Amanda G. Tomalka, Charles M. Stopford, Pei-Chung Lee, Arne Rietsch
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Science: The Tale of the TALEs (2012)

Science: The Tale of the TALEs (2012) | Effectors and Plant Immunity | Scoop.it
Some of biology's best technologies come from unexpected places. Now, proteins from a feared plant pest are poised to make genome engineering, the large-scale, directed manipulation of genes, routine for researchers. These proteins, called transcription activator–like effectors (TALEs), can be programmed to home in on specific DNA sequences and carry out an action once there. When attached to enzymes called nucleases that cut DNA, for example, they can knock out a gene or change its sequence. Engineered TALEs have now targeted a wide range of genes in a variety of organisms

Elizabeth Pennisi
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Plant J: The XA21 binding protein XB25 is required for maintaining XA21-mediated Disease Resistance (2012)

Plant J: The XA21 binding protein XB25 is required for maintaining XA21-mediated Disease Resistance (2012) | Effectors and Plant Immunity | Scoop.it
Plant genomes encode a large number of proteins that potentially function as immune receptors to defend against pathogen invasion. As a well-characterized receptor kinase consisting of 23 tandem leucine-rich repeats, a transmembrane domain, and a serine/threonine kinase, the rice (Oryza sativa) protein XA21 confers resistance to a broad-spectrum of Xanthomonas oryzae pv. oryzae (Xoo) races that cause bacterial blight disease. We report here that XA21 binding protein 25 (XB25) belongs to the Plant-specific Ankyrin-repeat (PANK) family. XB25 physically interacts, in vitro, with the transmembrane domain of XA21 through its N-terminal binding to transmembrane and positive charged domain (BTMP) repeats. In addition, XB25 associates with XA21 in planta. Down-regulation of Xb25 results in reduced levels of XA21 and compromised XA21-mediated disease resistance at the adult stage. Moreover, accumulation of XB25 is induced by Xoo infection. Taken together, these results indicate that XB25 is required for maintaining XA21-mediated disease resistance.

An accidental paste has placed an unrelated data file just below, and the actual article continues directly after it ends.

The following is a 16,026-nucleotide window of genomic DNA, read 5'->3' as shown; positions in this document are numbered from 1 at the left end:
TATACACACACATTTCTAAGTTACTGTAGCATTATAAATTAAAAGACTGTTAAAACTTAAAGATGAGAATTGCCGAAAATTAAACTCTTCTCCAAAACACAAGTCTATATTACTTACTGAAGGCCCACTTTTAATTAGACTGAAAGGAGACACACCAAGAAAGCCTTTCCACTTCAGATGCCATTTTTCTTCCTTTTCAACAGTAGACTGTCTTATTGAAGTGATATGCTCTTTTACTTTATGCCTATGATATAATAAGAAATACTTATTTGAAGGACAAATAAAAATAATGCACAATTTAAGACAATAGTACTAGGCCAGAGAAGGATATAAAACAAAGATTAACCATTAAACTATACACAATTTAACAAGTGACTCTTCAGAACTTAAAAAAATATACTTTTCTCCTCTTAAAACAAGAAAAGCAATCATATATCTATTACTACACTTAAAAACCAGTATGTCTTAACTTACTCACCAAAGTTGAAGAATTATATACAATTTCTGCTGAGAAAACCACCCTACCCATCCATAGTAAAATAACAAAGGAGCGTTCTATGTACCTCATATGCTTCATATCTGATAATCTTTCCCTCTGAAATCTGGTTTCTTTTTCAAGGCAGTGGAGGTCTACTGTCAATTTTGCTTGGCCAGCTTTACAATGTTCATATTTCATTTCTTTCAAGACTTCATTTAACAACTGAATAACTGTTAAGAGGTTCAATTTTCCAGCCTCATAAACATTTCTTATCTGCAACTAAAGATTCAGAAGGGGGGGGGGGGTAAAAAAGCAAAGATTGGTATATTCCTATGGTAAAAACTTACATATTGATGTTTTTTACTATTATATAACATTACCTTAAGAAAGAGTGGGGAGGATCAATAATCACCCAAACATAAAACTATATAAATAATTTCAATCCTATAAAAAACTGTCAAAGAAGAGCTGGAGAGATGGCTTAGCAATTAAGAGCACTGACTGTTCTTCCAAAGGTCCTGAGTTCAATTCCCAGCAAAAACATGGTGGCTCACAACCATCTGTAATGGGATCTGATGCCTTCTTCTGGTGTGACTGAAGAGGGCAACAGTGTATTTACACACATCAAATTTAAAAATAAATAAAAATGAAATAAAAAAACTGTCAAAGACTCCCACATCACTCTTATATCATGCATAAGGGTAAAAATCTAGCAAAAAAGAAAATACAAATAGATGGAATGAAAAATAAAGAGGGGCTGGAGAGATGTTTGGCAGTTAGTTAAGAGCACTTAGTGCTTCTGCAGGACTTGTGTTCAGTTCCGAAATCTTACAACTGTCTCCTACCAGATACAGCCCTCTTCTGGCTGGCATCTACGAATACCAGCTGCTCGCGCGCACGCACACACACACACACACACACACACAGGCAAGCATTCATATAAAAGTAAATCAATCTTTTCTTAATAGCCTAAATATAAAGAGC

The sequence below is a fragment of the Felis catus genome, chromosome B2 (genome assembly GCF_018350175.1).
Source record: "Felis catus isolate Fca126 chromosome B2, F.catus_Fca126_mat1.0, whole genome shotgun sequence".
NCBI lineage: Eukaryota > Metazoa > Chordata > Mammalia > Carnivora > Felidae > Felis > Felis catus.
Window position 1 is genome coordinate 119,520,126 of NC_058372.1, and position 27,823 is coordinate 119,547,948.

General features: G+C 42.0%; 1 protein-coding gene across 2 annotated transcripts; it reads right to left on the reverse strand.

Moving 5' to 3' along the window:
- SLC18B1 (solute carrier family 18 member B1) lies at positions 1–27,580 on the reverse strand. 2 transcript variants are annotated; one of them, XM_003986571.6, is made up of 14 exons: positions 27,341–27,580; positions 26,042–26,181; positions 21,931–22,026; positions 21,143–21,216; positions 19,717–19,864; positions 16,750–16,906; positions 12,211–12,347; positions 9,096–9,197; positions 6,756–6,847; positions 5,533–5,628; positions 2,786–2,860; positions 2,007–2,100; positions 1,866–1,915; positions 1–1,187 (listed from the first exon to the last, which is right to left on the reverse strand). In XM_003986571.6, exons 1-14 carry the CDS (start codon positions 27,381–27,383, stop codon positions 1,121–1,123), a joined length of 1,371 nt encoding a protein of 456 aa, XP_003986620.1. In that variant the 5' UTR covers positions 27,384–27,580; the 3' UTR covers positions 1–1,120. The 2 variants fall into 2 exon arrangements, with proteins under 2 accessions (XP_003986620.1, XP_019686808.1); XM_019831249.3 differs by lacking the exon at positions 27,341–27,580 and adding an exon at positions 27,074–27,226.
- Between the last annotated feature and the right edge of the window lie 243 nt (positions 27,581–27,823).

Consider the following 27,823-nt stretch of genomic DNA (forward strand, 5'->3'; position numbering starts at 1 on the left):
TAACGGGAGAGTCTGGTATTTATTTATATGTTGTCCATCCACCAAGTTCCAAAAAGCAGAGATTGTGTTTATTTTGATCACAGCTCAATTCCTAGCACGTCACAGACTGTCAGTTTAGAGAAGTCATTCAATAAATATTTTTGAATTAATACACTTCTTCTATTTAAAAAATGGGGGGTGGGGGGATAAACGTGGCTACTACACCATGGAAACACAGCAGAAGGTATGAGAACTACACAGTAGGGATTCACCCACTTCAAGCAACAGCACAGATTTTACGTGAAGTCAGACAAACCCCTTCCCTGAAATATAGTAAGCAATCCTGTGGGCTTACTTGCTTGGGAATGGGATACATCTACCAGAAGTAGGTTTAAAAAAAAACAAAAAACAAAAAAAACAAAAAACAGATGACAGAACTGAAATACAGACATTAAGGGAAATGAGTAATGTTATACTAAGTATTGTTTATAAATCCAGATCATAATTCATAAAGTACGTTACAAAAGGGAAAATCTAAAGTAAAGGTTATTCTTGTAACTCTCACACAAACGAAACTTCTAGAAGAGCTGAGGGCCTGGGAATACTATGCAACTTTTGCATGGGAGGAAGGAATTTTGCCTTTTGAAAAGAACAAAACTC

Yingnan Jiang, Xiuhua Chen, Xiaodong Ding, Yongsheng Wang, Qiang Chen, Wen-Yuan Song
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Current Biology: Mycorrhizal Symbiosis: Ancient Signalling Mechanisms Co-opted (2012)

Current Biology: Mycorrhizal Symbiosis: Ancient Signalling Mechanisms Co-opted (2012) | Effectors and Plant Immunity | Scoop.it

Mycorrhizal root endosymbiosis is an ancient property of land plants. Two parallel studies now provide novel insight into the mechanism driving this interaction and how it is used by other filamentous microbes like pathogenic oomycetes.

 

René Geurts and Vivianne G.A.A. Vleeshouwers


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Frontiers in Plant Science: A gene for plant protection: expression of a bean polygalacturonase inhibitor in tobacco confers a strong resistance against Rhizoctonia solani and two oomycetes (2012)

Frontiers in Plant Science: A gene for plant protection: expression of a bean polygalacturonase inhibitor in tobacco confers a strong resistance against Rhizoctonia solani and two oomycetes (2012) | Effectors and Plant Immunity | Scoop.it

We have tested whether a gene encoding a polygalacturonase-inhibiting protein (PGIP) protects tobacco against a fungal pathogen (Rhizoctonia solani) and two oomycetes (Phytophthora parasitica var. nicotianae and Peronospora hyoscyami f. sp. tabacina). The trials were performed in greenhouse conditions for R. solani and P. parasitica and in the field for P. hyoscyami. Our results show that expression of PGIP is a powerful way of engineering a broad-spectrum disease resistance.

 

Orlando Borras-Hidalgo, Claudio Caprari, Ingrid Hernandez-Estevez, Giulia De Lorenzo and Felice Cervone

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Emerald ash borer found in Massachusetts (USA)

Emerald ash borer found in Massachusetts (USA) | Effectors and Plant Immunity | Scoop.it

The presence of the Emerald ash borer (Agrilus planipennis) has recently been confirmed in Massachusetts (USA).


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Science: Copy Number Variation of Multiple Genes at Rhg1 Mediates Nematode Resistance in Soybean (2012)